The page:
By Rebecca Mayo, J.D.
A nursing facility’s failure to follow federal requirements and its own policies for preventing and responding to abuse, which resulted in the abuse of one resident by another, constitutes a deficiency at the immediate jeopardy level. A HHS Departmental Appeals Board (DAB) affirmed an Administrative Law Judge’s (ALJ’s) decision to sustain CMS’s finding of deficiencies and imposition of civil money penalties (CMPs) totaling $168,500 (Maysville Nursing and Rehabilitation v. CMS, Docket No. A-17-101, Decision No. 2874, May 31, 2018).
Non-compliance. A complaint survey of a Medicare nursing facility found evidence that one resident (R2) began displaying aggressive or otherwise inappropriate sexual behavior toward another resident (R1). After R2 was found inappropriately touching R1, two nurses reported the incident to the facility administrator, who told staff to conduct 15-minute checks of R2 but to not document the incident. R2 continued to attempt to inappropriately touch R1 over the next two days and was finally examined by the facility administrator. The facility administrator contacted R2’s physician, on the third day, who had him transferred to a hospital for a psychiatric evaluation. The resident was readmitted to the facility less than a week later and the behavior continued.
Based on these findings CMS imposed CMPs of $4,300 per day for 39 days of immediate jeopardy and $100 per day for 8 days of substantial noncompliance below the immediate-jeopardy level. The facility requested a hearing to challenge the survey findings, the immediate jeopardy determination, and the CMPs. The ALIJ sustained CMS’s actions.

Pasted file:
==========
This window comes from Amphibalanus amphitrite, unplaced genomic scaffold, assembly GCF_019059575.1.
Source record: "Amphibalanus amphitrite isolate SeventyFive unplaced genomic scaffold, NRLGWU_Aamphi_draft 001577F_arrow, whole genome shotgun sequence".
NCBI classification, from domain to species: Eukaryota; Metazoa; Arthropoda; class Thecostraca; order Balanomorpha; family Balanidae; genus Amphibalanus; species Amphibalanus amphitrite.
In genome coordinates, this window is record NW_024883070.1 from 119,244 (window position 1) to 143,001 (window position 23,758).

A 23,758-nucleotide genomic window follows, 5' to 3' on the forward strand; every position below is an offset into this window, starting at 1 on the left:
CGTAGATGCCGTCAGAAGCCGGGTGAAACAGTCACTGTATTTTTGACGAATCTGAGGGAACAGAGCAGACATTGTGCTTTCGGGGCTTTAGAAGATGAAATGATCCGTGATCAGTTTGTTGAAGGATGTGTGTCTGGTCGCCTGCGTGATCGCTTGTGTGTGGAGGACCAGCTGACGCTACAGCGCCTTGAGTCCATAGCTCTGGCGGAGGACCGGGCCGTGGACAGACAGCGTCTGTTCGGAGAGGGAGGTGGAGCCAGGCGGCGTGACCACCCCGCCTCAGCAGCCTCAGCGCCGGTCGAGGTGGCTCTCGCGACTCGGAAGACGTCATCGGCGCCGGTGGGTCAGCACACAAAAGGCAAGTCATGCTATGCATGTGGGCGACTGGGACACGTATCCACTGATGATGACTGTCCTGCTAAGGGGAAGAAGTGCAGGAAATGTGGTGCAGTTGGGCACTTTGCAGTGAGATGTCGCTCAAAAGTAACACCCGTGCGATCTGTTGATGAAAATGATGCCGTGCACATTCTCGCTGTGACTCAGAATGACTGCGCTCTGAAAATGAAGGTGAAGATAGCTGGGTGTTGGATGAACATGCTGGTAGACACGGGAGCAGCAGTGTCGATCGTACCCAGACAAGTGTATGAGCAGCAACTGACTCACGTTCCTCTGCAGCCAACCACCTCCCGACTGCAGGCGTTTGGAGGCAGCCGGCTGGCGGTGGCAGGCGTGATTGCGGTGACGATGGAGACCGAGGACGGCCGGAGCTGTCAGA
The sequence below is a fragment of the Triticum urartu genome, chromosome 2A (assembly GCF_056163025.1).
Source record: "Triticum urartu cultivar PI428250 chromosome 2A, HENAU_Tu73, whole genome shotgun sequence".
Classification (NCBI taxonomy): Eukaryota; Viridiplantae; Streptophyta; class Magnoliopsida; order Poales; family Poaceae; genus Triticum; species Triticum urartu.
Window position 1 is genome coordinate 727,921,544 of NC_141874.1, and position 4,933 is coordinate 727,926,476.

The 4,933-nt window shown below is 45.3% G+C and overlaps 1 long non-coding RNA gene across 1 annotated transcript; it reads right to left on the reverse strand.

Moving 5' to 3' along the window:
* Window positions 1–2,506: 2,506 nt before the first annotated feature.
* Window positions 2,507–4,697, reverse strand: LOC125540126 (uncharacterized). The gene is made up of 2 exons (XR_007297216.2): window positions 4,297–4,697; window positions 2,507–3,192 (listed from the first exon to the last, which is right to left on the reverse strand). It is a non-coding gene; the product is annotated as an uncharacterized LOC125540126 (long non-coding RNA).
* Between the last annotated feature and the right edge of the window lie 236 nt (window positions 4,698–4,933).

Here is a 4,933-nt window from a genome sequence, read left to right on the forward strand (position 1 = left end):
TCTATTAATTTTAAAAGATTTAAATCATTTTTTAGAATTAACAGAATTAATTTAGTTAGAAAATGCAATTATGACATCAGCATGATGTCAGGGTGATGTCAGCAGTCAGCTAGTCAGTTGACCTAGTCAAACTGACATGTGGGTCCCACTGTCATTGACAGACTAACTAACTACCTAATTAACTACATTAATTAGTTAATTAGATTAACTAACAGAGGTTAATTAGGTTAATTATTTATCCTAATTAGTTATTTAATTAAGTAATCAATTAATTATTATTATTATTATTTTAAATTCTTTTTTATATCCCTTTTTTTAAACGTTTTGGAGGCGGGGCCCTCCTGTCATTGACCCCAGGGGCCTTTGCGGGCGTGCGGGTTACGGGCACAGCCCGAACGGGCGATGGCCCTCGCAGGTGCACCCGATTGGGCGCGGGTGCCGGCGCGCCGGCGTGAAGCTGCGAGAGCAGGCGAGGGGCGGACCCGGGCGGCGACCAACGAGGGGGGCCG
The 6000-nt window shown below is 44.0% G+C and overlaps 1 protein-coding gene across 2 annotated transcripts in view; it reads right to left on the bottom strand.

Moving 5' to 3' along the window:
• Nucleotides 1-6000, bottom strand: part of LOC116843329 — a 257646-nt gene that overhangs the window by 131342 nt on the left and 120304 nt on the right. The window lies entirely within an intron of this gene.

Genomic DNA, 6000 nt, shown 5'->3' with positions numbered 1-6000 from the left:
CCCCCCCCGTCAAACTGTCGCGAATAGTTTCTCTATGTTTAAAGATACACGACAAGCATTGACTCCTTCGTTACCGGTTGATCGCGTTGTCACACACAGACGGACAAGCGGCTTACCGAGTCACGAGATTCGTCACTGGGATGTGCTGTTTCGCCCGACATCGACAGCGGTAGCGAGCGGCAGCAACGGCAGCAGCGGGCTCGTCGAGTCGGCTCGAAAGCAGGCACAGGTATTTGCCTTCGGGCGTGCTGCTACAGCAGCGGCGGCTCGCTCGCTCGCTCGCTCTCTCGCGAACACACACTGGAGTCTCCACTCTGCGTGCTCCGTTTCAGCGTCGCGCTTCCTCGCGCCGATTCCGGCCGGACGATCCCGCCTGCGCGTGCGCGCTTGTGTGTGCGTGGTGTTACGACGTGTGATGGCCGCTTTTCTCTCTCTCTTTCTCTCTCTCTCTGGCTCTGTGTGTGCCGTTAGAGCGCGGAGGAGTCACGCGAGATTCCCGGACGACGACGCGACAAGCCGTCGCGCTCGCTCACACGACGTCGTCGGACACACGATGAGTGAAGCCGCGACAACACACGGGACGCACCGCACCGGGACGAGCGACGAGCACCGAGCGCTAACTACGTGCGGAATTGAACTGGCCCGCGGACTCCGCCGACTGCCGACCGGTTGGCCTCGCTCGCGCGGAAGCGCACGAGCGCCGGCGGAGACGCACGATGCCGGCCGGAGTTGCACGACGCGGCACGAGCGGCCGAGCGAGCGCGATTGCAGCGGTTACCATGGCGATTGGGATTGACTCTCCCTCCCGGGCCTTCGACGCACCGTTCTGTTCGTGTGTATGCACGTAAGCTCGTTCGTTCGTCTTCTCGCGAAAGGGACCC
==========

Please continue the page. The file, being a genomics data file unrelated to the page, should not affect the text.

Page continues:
Decision. The facility argued that it did substantially comply with the requirements because R2 was already suffering from dementia therefore he did not undergo a significant change and there were no life-threatening conditions or clinical complications. However, the DAB agreed with the ALJ that although the change did not entail life threatening conditions, the sudden change in R2’s behaviors and mental status represented both a significant change in his mental, psychosocial, and perhaps physical status and a need to alter treatment significantly, which triggers the requirement for immediate physician consultation. Further, the facility did not update R2’s care plan after every verified incident.
The DAB also agreed with the ALJ’s finding that the facility failed to keep R1 free from sexual abuse and failed to investigate the abuse as required by the facility’s policies. For 4 days R2 stalked and harassed R1, at times managing to lay hands on her, which constituted abuse as defined in the regulations and the facility’s policy. The facility argued that no resident was harmed because R1 did not appear to be upset, however the facility did not have social services or any other department carefully observe R1 as required by the facility policy. The ALJ found it immaterial whether R1 experienced actual harm because the facility had failed to protect her from reasonably foreseeable risks of abuse, placing it out of substantial compliance.
Finally, the facility did not implement its own policies for preventing abuse, including investigating all allegations of abuse by completing concrete tasks such as interviewing witnesses and staff and obtaining signed, written witness reports. The facility’s failure to follow federal requirements and its own policies for preventing and responding to abuse support CMS’s determination that the facility’s noncompliance posed immediate jeopardy.
Companies: Maysville Nursing and Rehabilitation
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